Lockdown alarm clears £50b stock
Fears that a renewed rise in coronavirus cases will blight economic prospects wiped more than £50billion (6.4 trillion) off UK shares Tuesday, and caused similar falls across European and US stock markets.
London’s FTSE 100 share index closed down 3.4 per cent, with airlines, travel firms, hotel groups and pubs leading the rout. Worst hit was British Airways owner IAG, down 12 per cent.
It comes amid fears that major economies could see second lockdowns as they struggle to regain control of the virus.
Banking shares were affected by an extra set of concerns as allegations of money-laundering surfaced in leaked secret files.
HSBC, the bank at the centre of the scandal, saw its share price fall 5.3 per cent in London, but the revelations dragged down the entire sector, with other big banks dropping by a similar amount.
On Wall Street, JP Morgan Chase and Bank of New York Mellon saw their share prices fall 3 per cent and 4 per cent respectively in response to the reports.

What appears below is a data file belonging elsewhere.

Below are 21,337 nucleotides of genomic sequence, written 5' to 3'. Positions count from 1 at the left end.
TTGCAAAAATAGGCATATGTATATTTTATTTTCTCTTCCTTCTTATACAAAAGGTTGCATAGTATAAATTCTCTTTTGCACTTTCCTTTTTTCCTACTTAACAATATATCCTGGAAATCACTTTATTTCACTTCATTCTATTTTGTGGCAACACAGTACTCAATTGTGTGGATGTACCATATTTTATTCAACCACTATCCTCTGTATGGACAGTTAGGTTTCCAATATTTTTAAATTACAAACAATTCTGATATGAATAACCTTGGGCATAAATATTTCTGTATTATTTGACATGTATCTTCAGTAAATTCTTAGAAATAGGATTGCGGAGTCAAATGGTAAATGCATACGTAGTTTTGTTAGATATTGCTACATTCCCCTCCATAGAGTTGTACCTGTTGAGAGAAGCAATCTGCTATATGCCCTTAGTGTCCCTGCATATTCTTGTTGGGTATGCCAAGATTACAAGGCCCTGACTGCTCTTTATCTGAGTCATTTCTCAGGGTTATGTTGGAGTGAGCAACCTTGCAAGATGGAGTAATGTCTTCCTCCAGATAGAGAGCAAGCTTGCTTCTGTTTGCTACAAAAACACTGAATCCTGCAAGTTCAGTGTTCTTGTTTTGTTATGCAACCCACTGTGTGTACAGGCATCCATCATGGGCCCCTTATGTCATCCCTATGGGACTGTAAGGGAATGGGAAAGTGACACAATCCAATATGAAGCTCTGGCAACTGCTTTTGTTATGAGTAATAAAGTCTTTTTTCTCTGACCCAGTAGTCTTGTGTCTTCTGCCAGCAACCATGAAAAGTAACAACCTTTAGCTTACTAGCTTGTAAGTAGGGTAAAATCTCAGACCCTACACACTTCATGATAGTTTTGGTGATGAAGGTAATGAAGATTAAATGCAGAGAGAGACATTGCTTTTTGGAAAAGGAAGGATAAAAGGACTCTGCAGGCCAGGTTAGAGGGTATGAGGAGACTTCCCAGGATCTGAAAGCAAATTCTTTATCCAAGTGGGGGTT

The downward trend affected all but a handful of stocks on the UK’s 100-share index.
Only online delivery service Just Eat and supermarkets Tesco, Morrisons and Sainsbury’s made it into positive territory.
The FTSE 250 index, seen as a better reflection of the health of the UK economy, closed nearly 4 per cent lower.
The pound also lost ground against the dollar, falling 1 per cent to $1.2790 (Sh139). It fell 0.4 per cent against the euro to €1.0897 (Sh139).
Why does all this matter?
Many people are more affected by stock market falls than they might think. There are millions of people with a pension - either private or through work - who will see their savings (in what is known as a defined contribution pension) invested by pension schemes.
The value of their savings pot is influenced by the performance of these investments.
Pension savers mostly let experts choose where to invest this money to help it grow and a proportion will be in shares.
Widespread falls in share prices are likely to be bad news for these investments, although pension investors stress these are long-term investments and are designed to ride out bouts of weakness. - BBC